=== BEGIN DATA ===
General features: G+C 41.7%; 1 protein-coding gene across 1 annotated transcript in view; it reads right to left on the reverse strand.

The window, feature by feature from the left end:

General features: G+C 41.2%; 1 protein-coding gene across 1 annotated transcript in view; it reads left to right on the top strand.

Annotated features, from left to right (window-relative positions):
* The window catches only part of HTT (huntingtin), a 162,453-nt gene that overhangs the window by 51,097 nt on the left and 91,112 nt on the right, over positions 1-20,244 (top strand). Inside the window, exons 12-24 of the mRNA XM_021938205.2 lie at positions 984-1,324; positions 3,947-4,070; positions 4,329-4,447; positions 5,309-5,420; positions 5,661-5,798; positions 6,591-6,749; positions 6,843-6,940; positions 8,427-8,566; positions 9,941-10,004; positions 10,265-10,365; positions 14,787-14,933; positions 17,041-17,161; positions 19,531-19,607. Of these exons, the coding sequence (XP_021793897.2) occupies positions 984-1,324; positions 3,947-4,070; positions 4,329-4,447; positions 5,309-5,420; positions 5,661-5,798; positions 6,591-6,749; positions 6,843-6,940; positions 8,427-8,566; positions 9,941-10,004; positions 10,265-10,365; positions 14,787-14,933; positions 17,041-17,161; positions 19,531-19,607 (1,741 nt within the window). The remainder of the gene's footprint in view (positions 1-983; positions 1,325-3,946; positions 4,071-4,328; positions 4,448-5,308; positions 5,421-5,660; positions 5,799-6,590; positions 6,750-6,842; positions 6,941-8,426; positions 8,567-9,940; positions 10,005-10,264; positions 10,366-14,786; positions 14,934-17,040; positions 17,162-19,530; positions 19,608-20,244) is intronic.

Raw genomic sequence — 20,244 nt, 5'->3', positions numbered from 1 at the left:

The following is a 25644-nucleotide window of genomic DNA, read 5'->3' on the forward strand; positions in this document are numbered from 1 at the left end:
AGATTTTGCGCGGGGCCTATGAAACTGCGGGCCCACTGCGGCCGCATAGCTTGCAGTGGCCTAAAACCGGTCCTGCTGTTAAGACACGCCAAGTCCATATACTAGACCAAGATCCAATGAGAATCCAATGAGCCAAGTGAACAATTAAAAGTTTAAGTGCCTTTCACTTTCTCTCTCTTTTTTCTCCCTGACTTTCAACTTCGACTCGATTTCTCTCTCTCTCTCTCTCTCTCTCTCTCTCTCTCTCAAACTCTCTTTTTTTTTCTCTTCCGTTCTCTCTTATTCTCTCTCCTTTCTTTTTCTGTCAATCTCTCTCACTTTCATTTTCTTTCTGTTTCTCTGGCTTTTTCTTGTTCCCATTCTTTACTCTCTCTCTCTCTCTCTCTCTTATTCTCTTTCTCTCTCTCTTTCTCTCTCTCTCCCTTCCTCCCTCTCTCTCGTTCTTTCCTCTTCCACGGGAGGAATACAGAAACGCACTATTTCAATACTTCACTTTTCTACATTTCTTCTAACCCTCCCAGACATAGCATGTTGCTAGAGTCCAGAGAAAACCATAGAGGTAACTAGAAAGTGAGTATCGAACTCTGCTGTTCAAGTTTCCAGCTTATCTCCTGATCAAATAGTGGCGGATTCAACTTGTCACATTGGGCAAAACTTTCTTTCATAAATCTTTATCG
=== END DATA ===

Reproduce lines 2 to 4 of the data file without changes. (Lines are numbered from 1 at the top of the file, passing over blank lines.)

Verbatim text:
The window, feature by feature from the left end:

General features: G+C 41.2%; 1 protein-coding gene across 1 annotated transcript in view; it reads left to right on the top strand.

Annotated features, from left to right (window-relative positions):